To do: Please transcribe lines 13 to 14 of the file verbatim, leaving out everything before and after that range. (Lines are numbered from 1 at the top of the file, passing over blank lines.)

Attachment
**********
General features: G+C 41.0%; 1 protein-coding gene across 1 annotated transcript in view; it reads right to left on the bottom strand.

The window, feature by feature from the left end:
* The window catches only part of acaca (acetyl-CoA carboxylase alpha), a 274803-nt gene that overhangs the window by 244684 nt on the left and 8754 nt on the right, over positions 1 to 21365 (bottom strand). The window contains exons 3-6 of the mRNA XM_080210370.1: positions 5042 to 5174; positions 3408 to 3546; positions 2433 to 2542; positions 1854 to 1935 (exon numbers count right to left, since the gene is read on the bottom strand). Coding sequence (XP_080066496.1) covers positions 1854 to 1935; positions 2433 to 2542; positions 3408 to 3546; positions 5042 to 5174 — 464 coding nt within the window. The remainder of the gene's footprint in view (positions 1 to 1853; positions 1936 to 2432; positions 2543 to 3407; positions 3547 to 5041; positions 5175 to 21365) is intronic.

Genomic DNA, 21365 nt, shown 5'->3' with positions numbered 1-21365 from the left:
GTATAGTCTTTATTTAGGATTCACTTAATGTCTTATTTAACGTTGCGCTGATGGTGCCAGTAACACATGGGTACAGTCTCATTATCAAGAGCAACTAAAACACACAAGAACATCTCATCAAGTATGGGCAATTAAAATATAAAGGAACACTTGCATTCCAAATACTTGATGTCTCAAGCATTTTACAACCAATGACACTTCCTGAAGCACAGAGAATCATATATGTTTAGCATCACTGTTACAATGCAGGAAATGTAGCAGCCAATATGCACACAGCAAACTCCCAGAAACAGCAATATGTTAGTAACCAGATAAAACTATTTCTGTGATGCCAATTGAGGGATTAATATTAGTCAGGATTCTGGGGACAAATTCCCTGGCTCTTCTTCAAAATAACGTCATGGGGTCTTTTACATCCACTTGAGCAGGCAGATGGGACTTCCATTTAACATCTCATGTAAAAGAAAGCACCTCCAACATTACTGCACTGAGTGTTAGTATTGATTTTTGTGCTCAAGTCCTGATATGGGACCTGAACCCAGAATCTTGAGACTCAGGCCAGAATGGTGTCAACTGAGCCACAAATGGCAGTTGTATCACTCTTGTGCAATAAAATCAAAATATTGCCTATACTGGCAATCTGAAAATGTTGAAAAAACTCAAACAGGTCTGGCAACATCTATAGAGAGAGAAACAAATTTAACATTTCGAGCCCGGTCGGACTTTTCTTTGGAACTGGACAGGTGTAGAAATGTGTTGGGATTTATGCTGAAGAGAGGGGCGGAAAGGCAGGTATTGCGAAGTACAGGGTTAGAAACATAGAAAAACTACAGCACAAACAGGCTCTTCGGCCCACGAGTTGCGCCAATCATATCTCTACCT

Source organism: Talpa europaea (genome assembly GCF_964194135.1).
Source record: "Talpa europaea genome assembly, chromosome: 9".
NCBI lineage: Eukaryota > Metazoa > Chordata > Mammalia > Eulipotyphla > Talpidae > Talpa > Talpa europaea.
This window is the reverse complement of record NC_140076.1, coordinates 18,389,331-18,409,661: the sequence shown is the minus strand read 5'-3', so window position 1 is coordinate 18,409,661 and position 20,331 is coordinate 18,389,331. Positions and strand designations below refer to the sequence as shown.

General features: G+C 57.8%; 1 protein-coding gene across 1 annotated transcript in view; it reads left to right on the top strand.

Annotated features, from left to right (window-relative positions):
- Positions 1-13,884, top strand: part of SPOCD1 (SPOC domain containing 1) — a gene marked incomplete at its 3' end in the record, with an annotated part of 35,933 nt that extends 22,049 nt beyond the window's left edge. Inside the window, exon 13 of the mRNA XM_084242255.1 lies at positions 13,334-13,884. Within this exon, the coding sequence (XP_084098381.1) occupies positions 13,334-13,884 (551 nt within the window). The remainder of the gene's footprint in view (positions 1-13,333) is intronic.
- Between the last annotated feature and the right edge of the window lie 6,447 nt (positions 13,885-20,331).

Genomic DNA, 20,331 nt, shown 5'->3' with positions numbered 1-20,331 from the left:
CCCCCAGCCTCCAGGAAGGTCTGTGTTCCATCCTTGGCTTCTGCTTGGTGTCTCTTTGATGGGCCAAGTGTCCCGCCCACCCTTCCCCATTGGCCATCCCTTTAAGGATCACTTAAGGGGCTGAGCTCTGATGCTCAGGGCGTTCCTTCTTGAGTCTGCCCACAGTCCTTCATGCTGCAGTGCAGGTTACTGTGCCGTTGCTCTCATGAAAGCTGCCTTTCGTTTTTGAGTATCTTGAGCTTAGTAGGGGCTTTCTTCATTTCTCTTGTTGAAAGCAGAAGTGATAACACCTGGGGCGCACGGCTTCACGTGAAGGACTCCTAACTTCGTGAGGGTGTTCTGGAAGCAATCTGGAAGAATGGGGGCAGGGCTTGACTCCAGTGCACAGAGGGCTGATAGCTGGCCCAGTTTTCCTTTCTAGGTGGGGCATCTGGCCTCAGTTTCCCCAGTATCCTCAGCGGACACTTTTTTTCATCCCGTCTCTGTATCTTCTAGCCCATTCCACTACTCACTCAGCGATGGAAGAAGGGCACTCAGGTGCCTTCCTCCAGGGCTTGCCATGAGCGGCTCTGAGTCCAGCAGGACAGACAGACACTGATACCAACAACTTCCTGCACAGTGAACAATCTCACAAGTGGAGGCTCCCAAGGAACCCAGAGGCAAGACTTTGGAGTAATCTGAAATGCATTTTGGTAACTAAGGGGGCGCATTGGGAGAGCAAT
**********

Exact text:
- Between the last annotated feature and the right edge of the window lie 6,447 nt (positions 13,885-20,331).

Genomic DNA, 20,331 nt, shown 5'->3' with positions numbered 1-20,331 from the left: